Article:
The cells were integrated into a stack with frames, interconnects, and seals. Overcoming the many challenges of stack design, the CSM team built a three-cell stack with a power density of approximately 200 mW/cm2. Techno-economic models were developed to estimate technology cost at scale. Existing cost studies for traditional SOFCs operating at 800°C assume a fuel cell stack cost of $300-340/kW. In contrast, the PCFC operating at 550°C is projected at approximately $235/kW.[3] The PCFC power density is 15-25% lower than SOFCs, but analysis shows substantial cost savings at the stack and system level, related to the cell materials, current collectors, seals, interconnects, and balance-of-plant components at lower temperatures.


The CSM team partnered with FuelCell Energy to further scale up their cell area, create a 500 W prototype operating on natural gas, and quantify the degradation behavior under different types of fuels. Working with FuelCell Energy will allow CSM to further prove the commercial viability of the PCFC with more data and better cost models to compare its benefits to the state of the art. A particular area of focus is whether the PCFC material set has the mechanical strength and properties needed to create larger area cells and stacks.


The typical electrical efficiency of a small, stationary generator operating on a fuel such as natural gas is 25-30%. The target efficiency for the PCFC technology is 50%—an improvement that would reduce fuel consumption and emissions. A potential entry market is the electrification of off-grid oil and gas wellpads that currently rely on the pneumatic pressure of natural gas for power, with the concomitant atmospheric release of gas. In the long term, the PCFC technology could be used for residential or commercial heat and power—with heat utilization increasing the system’s overall energy efficiency to 85% or higher. The fuel flexibility of the PCFC system means that it could be operated on low-carbon fuels such as biogas, ammonia, or ethanol.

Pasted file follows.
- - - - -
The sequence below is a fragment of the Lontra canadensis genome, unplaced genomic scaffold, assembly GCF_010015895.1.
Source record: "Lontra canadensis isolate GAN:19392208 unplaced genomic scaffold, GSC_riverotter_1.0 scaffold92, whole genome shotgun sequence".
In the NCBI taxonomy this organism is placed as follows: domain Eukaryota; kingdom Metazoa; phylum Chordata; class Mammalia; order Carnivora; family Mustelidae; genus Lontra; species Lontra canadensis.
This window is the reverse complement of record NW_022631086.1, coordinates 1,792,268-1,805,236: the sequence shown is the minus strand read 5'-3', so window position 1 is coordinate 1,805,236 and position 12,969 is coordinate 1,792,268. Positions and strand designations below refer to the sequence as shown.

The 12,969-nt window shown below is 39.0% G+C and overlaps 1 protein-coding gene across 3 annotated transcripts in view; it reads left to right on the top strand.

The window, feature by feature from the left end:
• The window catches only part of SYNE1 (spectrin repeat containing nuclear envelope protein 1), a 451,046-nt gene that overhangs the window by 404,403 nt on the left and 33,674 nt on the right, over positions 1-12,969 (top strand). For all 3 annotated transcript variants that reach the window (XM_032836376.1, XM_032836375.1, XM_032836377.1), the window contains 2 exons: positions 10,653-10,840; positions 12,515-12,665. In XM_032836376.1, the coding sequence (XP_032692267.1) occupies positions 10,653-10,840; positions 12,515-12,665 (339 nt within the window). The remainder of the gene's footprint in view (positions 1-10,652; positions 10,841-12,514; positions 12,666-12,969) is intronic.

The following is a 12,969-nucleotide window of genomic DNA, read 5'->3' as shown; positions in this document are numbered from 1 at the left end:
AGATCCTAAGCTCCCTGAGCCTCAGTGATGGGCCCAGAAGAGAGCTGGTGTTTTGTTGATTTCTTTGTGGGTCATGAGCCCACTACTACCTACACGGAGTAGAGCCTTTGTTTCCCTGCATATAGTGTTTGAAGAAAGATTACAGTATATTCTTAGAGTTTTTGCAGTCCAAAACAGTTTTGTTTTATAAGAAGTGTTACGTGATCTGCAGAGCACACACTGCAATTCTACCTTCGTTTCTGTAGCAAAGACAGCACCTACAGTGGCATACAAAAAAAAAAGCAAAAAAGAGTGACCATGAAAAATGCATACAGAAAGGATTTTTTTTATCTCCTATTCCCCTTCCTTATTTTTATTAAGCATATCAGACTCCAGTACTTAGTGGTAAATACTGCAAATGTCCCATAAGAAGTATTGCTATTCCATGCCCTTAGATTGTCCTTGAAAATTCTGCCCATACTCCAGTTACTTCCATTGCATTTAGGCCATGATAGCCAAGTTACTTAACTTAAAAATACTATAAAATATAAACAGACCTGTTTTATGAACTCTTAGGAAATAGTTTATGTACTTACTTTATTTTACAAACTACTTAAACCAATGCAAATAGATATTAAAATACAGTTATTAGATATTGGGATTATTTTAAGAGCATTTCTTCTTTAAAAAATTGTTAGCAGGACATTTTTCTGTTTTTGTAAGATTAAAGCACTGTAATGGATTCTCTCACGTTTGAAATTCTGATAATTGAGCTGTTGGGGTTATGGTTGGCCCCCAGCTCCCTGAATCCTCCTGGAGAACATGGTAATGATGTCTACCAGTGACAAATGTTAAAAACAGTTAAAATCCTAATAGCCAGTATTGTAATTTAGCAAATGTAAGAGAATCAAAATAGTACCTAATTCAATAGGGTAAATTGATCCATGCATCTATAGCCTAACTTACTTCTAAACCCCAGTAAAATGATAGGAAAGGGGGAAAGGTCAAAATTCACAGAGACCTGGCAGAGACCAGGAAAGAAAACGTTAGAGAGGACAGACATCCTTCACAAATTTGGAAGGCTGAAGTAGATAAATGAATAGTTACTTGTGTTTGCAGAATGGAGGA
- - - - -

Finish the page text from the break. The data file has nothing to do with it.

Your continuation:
As of December 2017, the CSM project has generated two invention disclosures to ARPA-E. One U.S. Patent and Trademark Office (PTO) patent application has been filed on the disclosed inventions. The CSM team has also published six times the scientific underpinnings of this technology in open literature.



[1] Tong, J., Clark, D., Bernau, L., Sanders, M., & O'Hayre, R. (2010). Solid-state reactive sintering mechanism for large-grained yttrium-doped barium zirconate proton conducting ceramics. Journal of Materials Chemistry20(30), 6333-6341.

[2] C. Duan, J. Tong, M. Shang, S. Nikodemski, M. Sanders, S. Ricote, A. Almonsoori, R. O’Hayre, “Readily Processed Protonic Ceramic Fuel Cells with High Performance at Low Temperatures,” Science 349, 1321-1326 (2015).

[3] A. Dubois, S. Ricote, R. J. Braun, “Benchmarking the expected stack manufacturing cost of next generation, intermediate-temperature protonic ceramic fuel cells with solid oxide fuel cell technology,” J. Power Sources 369, 65-77 (2017).